Senator Robert C. Byrd played the pivotal role in securing ratification of these treaties after they were signed. It was one of his finest efforts as a leader of the Senate and it demonstrated his diplomatic skill and his understanding of the politics of the Senate and the nation during a very controversial process. Byrd had to balance the desires of the White House, the Republican members of the Senate, led by Minority Leader Howard Baker (R-TN), and address the broad public sentiment that questioned the wisdom of these treaties.
Remembering Senator Byrd's Role in the
Ratification of the Panama Canal Treaties
By James Wyatt
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Byrd had been an early opponent of the treaties, during the long process leading to ratification. In 1974 he wrote in his weekly newspaper column Byrd’s-Eye View, “There is too much doubt about Panama’s ability to operate the canal or provide for its security. The Isthmus of Panama is of considerable strategic importance; and we should not forget the Soviet Union did try an adventure in Cuba. Panama, with 59 presidents or governments in 71 years has no great record of stability.”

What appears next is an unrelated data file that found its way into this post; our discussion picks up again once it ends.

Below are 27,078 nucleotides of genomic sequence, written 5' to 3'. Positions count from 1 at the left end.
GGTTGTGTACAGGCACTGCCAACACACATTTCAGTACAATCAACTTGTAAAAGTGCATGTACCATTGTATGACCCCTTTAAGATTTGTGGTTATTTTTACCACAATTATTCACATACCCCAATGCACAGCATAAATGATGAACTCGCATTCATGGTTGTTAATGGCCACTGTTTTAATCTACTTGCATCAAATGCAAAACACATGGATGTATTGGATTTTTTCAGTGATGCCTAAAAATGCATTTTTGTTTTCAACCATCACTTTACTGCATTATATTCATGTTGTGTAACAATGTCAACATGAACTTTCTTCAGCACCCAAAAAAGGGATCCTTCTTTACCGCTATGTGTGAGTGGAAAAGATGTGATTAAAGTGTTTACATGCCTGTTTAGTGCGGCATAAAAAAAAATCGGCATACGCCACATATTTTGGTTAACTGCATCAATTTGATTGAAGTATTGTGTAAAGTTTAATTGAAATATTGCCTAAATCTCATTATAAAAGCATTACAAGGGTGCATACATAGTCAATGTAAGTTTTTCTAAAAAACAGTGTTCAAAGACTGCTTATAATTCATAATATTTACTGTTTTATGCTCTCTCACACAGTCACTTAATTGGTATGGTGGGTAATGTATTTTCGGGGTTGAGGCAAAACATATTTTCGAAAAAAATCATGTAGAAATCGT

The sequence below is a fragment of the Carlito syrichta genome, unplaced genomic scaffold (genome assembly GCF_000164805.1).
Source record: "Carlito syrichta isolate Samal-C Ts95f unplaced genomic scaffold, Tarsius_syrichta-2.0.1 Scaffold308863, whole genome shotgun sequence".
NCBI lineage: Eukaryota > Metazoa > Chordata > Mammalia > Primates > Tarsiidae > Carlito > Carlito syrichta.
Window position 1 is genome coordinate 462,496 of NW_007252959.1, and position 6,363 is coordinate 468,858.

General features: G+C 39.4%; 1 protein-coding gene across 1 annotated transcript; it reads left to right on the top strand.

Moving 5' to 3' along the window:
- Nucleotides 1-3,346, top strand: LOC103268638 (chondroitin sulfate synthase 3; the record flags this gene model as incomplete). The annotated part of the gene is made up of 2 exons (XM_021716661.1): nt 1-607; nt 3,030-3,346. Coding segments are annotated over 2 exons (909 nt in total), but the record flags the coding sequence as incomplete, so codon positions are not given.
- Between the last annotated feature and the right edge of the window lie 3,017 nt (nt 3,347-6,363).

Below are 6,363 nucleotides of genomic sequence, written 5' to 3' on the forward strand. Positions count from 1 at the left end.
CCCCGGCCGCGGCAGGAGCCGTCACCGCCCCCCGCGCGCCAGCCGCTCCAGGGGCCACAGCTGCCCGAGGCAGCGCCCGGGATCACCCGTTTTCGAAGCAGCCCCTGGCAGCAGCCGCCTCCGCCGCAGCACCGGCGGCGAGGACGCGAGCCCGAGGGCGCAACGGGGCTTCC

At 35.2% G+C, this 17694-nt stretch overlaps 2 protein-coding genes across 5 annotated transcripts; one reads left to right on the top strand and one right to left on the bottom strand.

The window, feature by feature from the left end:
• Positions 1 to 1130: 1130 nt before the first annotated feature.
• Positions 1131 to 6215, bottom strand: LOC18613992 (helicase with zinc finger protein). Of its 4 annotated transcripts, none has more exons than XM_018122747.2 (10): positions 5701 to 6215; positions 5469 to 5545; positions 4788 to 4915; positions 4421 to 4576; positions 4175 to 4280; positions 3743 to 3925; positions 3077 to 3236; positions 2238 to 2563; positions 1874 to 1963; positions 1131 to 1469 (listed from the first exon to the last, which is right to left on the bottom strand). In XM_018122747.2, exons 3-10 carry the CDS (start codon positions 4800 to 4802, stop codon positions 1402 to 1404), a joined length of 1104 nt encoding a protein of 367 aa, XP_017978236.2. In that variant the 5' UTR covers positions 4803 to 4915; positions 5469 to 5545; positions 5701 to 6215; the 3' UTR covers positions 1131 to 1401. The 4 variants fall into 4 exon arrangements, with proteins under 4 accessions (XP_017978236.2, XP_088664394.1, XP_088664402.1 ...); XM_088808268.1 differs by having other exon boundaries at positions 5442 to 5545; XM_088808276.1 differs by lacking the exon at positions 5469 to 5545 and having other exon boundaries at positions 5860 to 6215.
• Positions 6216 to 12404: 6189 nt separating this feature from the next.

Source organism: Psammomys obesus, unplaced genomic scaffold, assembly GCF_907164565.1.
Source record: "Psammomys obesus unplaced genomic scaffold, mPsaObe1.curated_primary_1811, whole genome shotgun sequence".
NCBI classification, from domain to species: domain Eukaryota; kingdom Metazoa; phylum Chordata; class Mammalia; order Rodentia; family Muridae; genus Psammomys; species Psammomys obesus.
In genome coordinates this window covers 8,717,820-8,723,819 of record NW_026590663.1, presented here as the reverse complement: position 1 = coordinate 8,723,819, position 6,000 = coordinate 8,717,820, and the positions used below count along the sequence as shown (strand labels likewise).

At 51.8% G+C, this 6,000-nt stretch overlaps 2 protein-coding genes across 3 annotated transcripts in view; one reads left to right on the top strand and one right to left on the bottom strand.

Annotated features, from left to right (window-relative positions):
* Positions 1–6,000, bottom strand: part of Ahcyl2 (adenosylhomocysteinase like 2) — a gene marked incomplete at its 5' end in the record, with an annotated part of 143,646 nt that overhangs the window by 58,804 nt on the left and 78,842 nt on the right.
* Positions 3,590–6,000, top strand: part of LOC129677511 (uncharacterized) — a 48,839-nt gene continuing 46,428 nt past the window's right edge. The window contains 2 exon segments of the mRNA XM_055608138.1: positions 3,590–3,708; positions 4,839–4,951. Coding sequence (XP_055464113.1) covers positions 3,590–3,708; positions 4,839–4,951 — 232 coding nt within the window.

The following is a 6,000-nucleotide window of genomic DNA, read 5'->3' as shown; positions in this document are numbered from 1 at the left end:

Senator Byrd’s eventual shift to support of the treaties and lead the effort to ratify them faced stiff opposition from his constituents in West Virginia, where he was accused of betraying his home state and undermining American democracy. Angry West Virginians saw the treaties as as a give-away of American property to a foreign power. Throughout the United States there was considerable opposition to the treaties and their subsequent ratification.